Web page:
NEW RULES ABOUT MISDECLARED CONTAINERS
Article kindly supplied by Dr Murray King, transport consultant and past president of CILT NZ. First published in Logistics and Transport NZ, the official publication of CILT NZ.
The International Maritime Organisation, a London-based UN body, regulates the safety of international shipping. It is responsible for the International Convention for the Safety of Life at Sea (“SOLAS”), which regulates all aspects of shipping, passenger and freight, from building the ship to life saving equipment to dangerous goods. Chapter VI specifically deals with carriage of cargo. 162 countries have signed up to this convention (including New Zealand), representing 99% of the world’s shipping tonnage. In New Zealand, the SOLAS rules are incorporated into local rules through the Maritime Transport Act 1994, and Maritime New Zealand’s (“MNZ”) Maritime Rules.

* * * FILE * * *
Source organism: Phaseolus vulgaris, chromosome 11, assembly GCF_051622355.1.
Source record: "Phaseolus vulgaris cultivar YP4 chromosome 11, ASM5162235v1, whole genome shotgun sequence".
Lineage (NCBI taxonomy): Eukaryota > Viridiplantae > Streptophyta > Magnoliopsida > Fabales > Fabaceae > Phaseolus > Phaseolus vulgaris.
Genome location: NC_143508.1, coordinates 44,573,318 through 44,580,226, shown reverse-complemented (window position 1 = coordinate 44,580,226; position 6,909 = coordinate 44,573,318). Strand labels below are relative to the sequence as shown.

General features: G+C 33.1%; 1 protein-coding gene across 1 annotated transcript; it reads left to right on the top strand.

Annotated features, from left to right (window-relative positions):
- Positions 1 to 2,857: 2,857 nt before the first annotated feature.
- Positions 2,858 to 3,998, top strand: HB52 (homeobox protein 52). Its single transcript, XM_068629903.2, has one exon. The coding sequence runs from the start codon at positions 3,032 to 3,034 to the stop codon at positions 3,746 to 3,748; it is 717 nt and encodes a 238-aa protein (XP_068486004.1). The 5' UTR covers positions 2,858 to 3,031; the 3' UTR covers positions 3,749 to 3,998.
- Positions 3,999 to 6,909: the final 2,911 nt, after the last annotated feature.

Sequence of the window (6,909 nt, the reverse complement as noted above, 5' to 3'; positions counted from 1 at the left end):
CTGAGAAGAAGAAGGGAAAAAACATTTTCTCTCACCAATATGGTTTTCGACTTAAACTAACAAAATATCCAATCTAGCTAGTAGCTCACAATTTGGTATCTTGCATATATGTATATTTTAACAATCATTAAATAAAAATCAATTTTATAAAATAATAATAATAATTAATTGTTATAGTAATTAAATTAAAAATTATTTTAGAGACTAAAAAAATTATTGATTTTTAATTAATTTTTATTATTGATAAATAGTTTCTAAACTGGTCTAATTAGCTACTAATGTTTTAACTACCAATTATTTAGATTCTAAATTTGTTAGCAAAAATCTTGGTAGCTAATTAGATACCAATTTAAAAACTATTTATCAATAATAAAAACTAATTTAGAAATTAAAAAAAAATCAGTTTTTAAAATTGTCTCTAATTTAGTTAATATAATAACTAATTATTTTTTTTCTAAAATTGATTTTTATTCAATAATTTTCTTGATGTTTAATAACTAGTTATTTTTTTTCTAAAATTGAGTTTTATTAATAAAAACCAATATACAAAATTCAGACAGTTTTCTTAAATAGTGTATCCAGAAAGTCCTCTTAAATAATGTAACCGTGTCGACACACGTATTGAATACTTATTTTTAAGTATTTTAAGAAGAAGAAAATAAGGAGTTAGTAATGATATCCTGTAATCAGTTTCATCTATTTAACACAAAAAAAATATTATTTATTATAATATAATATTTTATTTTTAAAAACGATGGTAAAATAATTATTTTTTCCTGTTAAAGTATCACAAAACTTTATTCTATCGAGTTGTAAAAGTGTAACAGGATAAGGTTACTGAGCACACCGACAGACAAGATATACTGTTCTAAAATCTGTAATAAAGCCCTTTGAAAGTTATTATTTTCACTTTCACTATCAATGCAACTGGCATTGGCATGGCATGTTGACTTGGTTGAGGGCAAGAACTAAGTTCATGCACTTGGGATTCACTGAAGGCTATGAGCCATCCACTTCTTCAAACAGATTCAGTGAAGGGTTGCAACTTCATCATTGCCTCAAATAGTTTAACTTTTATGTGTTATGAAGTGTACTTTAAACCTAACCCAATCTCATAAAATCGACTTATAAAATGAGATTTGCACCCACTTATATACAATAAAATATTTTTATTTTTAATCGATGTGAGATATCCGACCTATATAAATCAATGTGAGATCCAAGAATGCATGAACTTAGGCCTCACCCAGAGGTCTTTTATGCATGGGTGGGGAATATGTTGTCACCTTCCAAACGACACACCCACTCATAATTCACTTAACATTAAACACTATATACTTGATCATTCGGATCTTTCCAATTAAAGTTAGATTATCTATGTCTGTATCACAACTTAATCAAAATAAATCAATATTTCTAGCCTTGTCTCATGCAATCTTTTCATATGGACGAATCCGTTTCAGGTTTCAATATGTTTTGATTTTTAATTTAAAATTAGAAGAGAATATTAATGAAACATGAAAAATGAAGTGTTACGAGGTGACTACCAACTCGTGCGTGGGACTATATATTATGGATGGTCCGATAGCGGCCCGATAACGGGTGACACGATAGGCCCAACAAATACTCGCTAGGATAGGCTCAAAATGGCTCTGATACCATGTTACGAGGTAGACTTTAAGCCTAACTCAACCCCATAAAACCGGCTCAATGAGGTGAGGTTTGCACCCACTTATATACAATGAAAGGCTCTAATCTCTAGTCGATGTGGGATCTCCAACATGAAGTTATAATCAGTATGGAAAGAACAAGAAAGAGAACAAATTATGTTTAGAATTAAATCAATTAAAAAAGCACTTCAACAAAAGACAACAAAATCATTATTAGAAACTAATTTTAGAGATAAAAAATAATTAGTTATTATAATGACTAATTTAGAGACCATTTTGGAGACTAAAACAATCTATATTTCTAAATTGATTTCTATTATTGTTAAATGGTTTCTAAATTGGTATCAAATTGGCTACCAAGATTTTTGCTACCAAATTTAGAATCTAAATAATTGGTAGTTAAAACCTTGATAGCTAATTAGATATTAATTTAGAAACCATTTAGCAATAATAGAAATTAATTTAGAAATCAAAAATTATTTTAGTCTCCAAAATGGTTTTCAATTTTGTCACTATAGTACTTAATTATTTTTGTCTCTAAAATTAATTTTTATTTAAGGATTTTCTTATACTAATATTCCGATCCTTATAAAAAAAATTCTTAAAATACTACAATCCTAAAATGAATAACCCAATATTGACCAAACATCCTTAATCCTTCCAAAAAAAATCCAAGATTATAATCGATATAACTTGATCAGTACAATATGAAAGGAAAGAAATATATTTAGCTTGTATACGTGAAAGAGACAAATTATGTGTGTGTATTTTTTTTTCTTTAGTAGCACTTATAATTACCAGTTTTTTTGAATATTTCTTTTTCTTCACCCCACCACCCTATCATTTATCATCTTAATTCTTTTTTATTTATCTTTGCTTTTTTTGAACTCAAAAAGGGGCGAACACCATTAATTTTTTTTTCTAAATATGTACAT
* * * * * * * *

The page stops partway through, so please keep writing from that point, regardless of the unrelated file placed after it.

Recently the IMO has agreed to amend SOLAS to tighten up the rules about declaring container weight. Already the convention requires shippers to declare the weight of containers, so masters can make proper trimming decisions for their ships. But the rules do not appear to be particularly well enforced, if at all. Container weights continue to be poorly estimated, or wrongly declared. Both under- and over-declared weights are safety risks. If a box is declared at less than its actual weight, it may be put high in the ship’s deck stack, creating potential instability. If it is declared at more than its actual weight, it may be put lower in the deck stack with heavier containers above it, and again disrupt the stability.
Containers do have load limits, marked on them. But a container need not be loaded beyond its limit to be a problem. It is the difference between actual and stated weight that is the issue. Poor weight distribution in a container also creates serious problems.